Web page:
As Liverpool promoters Abandon Silence prepare to curate a stage at London’s FOUND Festival, Getintothis’ Mike Townsend gives us the lowdown.
Festivals have been enduring a tumultuous relationship with Londoners. With the convenience and cultural significance of hosting a music festival inside the city pulling against an increasingly disinterested local council, the future of this new kind of festival – these microsized one dayers – feels unsure.
FOUND Festival are the first of many such events happening in the capital this month. Falling just one week after Rinse FM’s Born and Bred Festival, and on the same weekend as the well established Field Day, organisers are certainly not shying away from the challenge. Is this a sign of an oversaturated market? Or perhaps UK dance music is by nature so factioned that we can have multiple events on the same day without sacrificing ticket sales. Liverpool mainstays Abandon Silence are one of the associated promoters for the festival this year, adding to their existing relationships with Croatia’s Dimensions festival and London’s Farr Festival as they look to influence the summer dance music scene beyond the North West.
FOUND promise to “bring together those who shaped our scene, alongside today and tomorrow’s most exciting new artists”. And it’s true – the selection of artists on offer seamlessly straddles the kind of timeless, heritage artists waiting to be crossed off audiences bucket lists with the exciting and unpredictable up-and-comers. Theo Parrish, Derrick May and Kerri Chandler are obvious standouts at the top end, with the latter set to close out the main stage with some selections from his impeccable back catalogue as well as the deeper cuts from his bottomless 80s and 90s Chicago house crate.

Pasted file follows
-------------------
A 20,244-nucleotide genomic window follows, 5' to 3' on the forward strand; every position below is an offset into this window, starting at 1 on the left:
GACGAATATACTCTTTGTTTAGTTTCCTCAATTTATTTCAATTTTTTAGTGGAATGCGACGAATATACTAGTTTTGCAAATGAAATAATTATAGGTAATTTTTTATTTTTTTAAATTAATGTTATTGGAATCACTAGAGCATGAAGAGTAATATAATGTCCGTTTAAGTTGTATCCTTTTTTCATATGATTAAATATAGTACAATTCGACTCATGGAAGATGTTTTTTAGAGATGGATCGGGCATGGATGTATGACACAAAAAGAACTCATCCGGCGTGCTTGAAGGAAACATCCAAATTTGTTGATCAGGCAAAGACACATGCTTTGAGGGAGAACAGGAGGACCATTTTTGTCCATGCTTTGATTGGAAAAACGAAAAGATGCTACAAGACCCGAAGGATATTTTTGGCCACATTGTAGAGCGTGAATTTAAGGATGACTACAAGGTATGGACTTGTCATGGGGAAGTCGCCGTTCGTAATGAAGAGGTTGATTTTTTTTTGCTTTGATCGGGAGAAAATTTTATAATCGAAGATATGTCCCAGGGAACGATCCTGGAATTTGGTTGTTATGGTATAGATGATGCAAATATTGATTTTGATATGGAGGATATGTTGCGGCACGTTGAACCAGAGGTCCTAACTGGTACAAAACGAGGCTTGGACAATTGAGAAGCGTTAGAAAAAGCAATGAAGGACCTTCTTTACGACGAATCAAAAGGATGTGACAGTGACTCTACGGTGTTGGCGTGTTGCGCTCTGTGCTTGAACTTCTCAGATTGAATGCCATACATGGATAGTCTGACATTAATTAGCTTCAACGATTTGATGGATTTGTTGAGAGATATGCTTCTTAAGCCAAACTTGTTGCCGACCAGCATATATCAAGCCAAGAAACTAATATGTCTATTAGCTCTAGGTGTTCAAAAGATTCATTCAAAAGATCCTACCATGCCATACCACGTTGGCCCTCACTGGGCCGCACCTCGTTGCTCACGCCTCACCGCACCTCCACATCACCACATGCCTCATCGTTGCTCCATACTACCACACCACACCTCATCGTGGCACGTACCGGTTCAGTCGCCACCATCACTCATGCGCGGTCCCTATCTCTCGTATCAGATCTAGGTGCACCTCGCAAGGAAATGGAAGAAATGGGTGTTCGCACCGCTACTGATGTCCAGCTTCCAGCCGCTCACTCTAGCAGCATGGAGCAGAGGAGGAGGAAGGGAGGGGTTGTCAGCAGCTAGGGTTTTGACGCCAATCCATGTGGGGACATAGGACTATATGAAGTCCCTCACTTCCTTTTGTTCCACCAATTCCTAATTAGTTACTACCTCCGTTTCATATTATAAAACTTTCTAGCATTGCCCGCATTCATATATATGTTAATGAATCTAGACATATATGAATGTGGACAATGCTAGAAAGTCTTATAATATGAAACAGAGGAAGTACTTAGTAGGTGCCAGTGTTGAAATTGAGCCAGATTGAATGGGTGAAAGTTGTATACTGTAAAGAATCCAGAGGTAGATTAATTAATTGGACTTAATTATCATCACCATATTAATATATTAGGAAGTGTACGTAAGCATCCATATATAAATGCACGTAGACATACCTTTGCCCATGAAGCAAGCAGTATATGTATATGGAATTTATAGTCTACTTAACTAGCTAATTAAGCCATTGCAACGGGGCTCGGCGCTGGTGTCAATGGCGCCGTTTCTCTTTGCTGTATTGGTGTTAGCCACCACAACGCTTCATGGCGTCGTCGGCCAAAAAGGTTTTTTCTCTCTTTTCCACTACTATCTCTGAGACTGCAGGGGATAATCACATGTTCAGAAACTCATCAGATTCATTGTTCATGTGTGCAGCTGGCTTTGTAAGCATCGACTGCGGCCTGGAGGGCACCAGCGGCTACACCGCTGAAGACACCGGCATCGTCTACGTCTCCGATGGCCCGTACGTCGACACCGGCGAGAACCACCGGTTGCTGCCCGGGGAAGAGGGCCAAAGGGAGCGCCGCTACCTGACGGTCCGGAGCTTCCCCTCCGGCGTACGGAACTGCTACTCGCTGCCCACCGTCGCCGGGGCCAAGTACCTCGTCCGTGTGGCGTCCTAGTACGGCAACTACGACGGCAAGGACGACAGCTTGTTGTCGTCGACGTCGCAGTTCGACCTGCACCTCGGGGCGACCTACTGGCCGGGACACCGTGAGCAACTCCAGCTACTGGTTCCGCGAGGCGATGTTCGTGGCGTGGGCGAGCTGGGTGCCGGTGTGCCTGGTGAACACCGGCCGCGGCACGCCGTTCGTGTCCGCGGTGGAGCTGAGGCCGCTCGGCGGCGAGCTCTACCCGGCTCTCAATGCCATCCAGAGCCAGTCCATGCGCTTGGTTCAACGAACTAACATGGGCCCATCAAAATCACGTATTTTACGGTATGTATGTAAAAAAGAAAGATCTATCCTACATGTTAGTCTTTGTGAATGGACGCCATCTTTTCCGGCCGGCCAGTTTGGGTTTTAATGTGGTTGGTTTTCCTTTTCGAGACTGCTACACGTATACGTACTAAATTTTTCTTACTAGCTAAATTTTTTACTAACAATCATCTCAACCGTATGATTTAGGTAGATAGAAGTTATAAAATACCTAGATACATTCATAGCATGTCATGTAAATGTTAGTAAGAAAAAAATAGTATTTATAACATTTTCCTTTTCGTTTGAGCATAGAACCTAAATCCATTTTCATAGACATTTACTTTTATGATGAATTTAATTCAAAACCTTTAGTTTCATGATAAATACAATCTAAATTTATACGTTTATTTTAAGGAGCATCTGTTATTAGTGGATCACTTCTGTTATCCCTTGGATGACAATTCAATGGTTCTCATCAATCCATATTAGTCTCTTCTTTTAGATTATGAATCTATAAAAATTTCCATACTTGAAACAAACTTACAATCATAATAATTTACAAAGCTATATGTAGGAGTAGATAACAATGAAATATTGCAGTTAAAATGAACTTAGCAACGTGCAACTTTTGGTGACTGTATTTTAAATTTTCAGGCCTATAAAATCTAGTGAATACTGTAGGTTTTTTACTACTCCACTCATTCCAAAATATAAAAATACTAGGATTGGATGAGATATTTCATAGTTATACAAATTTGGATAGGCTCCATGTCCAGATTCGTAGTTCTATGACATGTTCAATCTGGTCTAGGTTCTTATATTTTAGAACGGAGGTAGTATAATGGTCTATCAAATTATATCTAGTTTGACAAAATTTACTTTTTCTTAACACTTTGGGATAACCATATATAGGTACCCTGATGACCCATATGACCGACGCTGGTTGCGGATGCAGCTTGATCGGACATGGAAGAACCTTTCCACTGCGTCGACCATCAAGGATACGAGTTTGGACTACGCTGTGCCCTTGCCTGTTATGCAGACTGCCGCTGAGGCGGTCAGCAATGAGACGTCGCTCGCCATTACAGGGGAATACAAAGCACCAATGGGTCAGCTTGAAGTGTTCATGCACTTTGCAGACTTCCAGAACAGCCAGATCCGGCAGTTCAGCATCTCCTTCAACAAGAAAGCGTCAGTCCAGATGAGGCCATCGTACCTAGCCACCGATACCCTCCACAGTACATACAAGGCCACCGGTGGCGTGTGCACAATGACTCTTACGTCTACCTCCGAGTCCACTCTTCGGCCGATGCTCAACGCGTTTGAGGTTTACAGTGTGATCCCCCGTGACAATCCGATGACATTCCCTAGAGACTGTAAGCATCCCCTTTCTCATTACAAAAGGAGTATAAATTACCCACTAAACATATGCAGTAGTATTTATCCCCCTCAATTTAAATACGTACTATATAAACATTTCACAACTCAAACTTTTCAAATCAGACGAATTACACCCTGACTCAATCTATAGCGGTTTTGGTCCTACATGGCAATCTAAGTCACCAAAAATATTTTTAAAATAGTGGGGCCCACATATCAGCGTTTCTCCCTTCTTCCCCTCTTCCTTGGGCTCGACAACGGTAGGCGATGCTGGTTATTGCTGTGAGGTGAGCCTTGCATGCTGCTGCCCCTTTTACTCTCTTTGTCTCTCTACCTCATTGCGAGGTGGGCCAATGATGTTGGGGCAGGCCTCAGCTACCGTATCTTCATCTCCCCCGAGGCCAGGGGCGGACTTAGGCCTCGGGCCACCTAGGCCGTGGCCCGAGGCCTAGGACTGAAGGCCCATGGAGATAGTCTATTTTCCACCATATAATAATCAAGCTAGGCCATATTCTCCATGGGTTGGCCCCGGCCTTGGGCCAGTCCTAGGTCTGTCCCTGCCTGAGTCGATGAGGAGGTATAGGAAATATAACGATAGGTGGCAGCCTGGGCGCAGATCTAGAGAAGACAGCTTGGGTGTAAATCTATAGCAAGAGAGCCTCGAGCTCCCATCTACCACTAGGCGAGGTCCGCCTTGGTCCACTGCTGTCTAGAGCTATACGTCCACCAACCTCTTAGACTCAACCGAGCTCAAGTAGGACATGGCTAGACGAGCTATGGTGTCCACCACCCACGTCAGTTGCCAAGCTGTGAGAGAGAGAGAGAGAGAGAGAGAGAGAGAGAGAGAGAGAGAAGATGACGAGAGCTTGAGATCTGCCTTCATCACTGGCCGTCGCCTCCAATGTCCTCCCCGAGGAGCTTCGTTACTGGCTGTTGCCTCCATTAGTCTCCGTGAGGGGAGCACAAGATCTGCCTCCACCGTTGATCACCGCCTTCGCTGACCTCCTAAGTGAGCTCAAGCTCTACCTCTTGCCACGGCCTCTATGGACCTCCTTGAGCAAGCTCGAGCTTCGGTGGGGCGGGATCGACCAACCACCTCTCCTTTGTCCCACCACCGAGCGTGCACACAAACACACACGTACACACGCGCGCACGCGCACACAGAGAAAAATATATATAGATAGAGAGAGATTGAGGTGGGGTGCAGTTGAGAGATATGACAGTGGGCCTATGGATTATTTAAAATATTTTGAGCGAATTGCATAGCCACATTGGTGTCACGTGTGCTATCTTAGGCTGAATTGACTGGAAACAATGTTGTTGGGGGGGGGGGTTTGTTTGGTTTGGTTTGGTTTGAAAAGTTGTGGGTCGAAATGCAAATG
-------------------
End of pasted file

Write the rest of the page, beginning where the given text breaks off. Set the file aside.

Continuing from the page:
Mood II Swing’s closing slot on the Feelings stage is surely the most intriguing booking of the festival. The 90s duo are one of the most essential house acts on the planet, yet they have still remained relatively under the pop culture radar in comparison to their other contemporaries. Their FACT Magazine mix in February, which was preceded by the excellent, career spanning ‘Strictly Mood II Swing’ compilation from November, dips into their rich body of work, and is mixed with the kind of gradual, considered fluidity that slowly wraps itself around you.
There’s plenty for the foot stomping enthusiasts too. Rødhåd sits atop a generous techno offering, with the Dystopian founder’s fondness for those penetrating synths and bone crushing kicks set to test some serotonin glands to their limit as the sun sets on the Find Me In The Dark stage. His sets are just as likely to include the likes of X-Press 2 and Depeche Mode as they are Karenn and Ø (Phase), so forget about your Shazam for two hours and let the Berliner carry you to wherever he sees fit. The Zenker Brothers, Lucy as well as a live set from Kassem Mosse will be the perfect prequels to Rødhåd, and of course Trade; the live collaboration between analogue mercenaries Blawan and Surgeon. For those looking to spend their day drifting on top of some smoother, sparser soundscapes, Lobster Theremin’s Route 8 and Workshop’s Willow are there to take care of you, whilst Session Victim and the inevitable Midland and Leon Vynehall bringing the kinds of hands in the air moments of ecstasy that has come to define them as DJs and producers.
FOUND Festival moved to Brockwell Park from Haggerston last year. And the jaunt south of the river seemed to pay off – with complaints of poor sound and intrusive security slightly diminishing 2014’s event. These metropolitan, one day festivals in London attempt to provide the escapism of countryside weekenders with the convenience and proximity of our favourite clubnights. It certainly isn’t an easy task, and the scene in general is in danger of falling into the kind of “well it’s in London so it’s definitely going to be shit” mentality that will kill the festival scene down here. There are obstacles, and the sound obviously won’t be able to match that of a 100 capacity basement filled with Funktion 1s.
So if you go into these events expecting perfection, then you are going to leave disappointed. And whilst we’re not suggesting that we should all lower our expectations, events like FOUND should be seen as an antithesis to clubnights, rather than a direct comparison. Being able to drink and listen to this kind of music in the sun, catching dozens of your favourite DJs on the same day and in the same square mile – that kind of shared, communal joy of hearing your favourite tune as the sun sets. These moments, the little nuances that brings strangers together, are why we keep turning up to festivals like this, no matter the weather, no matter the pitfalls.